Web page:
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A CurtainUp Review
The Sunset Limited
by Les Gutman
McCarthy's script will not disappoint fans of his writing, though it may surprise them some. He has an acute sense of word, and a sense of humor that is its equal, both of which are on display here. Steeped in the same darkness that is typical of his writing, Sunset casts rays of light that are at once hopeful and -- ultimately, it turns out -- hopeless. What's atypical is the setting -- a tenement apartment in New York City where two men engage in a battle of words over the big issues: faith and reason, life and death and the like.
What's also demonstrated, alas, is that the ingredients of great fiction writing don't always lend themselves all that well to the writing of plays. So The Sunset Limited, for all its literary achievement, isn't quite a play. Not unexpectedly, maybe, there is an onslaught of words. What is missing is the element of stageworthy dramatic tension. After over an hour and a half, we (and the characters) are left essentially where we began.
The two characters are known only as Black (Freeman Coffey) and White (Austin Pendleton), descriptors of their races. They came in contact -- literally -- on a subway platform as the slight, elderly White was hurling himself onto the track and the substantial and robust Black arrived -- deus ex machina -- to impede his planned encounter with the "Sunset Limited". They've now repaired to Black's apartment, where Black, a true Believer who found religion while serving time in prison for murder, tries his best to convince White, a non-believing professor who is convinced life is meaningless and beyond salvation, that there is a path to happiness if he we only follow the Book. And so they talk. And debate. And tell stories. And talk more....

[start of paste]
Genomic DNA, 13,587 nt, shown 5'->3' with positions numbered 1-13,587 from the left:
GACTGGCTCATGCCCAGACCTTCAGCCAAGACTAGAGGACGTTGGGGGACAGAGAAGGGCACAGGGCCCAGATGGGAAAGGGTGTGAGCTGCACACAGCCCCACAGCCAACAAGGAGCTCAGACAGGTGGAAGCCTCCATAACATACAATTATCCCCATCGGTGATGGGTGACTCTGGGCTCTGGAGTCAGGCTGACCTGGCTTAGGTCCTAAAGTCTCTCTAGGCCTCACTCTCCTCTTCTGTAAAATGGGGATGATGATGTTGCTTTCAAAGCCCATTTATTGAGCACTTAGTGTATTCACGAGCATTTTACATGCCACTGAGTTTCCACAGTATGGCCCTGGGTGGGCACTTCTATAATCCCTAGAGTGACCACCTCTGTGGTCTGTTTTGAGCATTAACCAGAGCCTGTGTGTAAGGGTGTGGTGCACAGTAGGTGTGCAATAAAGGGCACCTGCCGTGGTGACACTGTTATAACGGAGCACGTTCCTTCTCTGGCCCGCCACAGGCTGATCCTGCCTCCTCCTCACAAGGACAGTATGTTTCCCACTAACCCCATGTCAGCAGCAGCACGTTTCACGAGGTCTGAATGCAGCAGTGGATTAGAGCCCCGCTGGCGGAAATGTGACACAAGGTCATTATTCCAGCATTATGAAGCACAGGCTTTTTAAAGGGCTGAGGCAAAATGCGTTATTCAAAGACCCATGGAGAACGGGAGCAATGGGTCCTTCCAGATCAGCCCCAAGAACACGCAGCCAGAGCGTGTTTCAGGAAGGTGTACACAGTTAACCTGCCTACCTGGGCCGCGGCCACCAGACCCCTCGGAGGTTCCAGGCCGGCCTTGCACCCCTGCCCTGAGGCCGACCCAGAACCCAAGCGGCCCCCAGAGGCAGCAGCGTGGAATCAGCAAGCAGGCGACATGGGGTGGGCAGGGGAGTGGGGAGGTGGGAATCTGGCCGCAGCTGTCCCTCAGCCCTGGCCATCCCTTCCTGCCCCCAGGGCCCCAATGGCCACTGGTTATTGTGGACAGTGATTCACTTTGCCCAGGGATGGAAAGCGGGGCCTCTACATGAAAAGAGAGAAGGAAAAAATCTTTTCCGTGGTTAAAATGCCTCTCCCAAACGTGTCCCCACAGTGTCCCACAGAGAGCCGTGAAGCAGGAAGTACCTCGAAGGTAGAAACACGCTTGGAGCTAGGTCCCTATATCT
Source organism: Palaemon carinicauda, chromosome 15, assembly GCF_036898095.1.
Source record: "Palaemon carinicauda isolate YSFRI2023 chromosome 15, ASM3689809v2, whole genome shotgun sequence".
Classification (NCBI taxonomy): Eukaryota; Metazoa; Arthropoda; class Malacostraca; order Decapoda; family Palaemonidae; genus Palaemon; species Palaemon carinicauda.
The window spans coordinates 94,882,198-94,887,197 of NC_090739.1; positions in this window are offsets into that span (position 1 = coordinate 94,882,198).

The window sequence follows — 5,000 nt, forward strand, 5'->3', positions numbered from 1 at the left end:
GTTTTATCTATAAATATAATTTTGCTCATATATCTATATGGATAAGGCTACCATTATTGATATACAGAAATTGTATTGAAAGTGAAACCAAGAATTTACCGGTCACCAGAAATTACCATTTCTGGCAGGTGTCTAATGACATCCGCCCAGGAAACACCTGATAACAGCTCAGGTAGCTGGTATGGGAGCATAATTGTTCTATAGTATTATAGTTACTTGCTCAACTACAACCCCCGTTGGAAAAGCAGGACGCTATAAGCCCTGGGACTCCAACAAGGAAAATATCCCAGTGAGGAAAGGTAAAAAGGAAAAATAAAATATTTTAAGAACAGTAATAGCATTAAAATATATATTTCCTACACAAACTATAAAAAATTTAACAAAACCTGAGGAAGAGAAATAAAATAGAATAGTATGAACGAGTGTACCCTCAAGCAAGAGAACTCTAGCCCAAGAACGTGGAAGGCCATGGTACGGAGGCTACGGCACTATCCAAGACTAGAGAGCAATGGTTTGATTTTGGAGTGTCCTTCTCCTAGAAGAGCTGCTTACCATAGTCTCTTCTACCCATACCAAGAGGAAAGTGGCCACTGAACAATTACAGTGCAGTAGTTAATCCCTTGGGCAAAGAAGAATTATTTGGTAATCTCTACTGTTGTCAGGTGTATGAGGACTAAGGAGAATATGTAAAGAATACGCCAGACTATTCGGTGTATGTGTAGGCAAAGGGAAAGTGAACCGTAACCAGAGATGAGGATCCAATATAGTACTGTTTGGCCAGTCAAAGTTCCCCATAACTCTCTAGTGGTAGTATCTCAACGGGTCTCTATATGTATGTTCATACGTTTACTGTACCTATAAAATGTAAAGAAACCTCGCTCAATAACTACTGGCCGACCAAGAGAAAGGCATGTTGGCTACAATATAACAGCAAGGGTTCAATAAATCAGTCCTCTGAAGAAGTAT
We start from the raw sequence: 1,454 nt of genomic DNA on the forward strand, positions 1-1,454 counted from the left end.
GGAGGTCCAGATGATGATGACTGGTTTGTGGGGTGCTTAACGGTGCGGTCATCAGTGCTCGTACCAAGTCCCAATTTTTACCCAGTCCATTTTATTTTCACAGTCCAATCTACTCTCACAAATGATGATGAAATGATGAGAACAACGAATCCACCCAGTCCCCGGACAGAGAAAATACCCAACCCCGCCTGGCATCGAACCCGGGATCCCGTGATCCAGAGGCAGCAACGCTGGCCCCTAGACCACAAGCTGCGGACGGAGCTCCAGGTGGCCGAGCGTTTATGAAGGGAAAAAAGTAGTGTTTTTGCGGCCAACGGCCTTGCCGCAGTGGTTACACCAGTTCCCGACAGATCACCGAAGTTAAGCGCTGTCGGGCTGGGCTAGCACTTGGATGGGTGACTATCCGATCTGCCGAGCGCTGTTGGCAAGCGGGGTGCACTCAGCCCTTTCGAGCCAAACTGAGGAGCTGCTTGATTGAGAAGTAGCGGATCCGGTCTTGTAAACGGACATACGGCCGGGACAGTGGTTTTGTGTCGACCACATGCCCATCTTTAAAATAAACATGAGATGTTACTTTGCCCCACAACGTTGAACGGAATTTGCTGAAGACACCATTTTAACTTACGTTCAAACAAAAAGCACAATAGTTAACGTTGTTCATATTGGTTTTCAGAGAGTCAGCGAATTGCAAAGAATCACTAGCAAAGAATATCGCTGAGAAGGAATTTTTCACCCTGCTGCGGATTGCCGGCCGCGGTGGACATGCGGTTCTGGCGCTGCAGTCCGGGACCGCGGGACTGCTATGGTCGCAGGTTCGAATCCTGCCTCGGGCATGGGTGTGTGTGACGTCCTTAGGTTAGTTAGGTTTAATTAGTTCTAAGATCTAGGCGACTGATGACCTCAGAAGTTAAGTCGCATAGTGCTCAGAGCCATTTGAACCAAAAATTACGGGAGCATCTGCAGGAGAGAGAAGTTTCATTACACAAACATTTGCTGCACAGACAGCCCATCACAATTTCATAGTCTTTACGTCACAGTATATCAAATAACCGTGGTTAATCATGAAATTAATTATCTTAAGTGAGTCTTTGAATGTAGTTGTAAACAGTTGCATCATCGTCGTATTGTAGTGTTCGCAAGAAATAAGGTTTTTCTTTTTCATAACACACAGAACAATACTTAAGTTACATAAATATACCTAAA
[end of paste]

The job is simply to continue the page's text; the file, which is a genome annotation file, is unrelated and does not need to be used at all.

Both actors are splendid. Pendleton, his eyes half closed in both resignation and an effort to prevent the arrival of much new thought to interrupt his brain's intellectual processes, is a casual, frustrated and yet resolute man. Coffey is just as steadfast and as vanquished in his joyous awareness of, and insistence on, the one true path and his own failings at saving his new-found friend's soul. He is waging an uphill battle royal, as guardian angel, inquisitor and proselytizer.
Sheldon Patinkin's direction keeps the word pace charging forward, and engineers about as much action as he can from McCarthy's essentially actionless script. Scott Neale has provided a grimey set that's as thoroughly believable as the performaces, and the other design elements are completely appropriate. But in the end the train is in the station, and it's not going anywhere.
6, 500 Comparative Phrases including 800 Shakespearean Metaphors by our editor.
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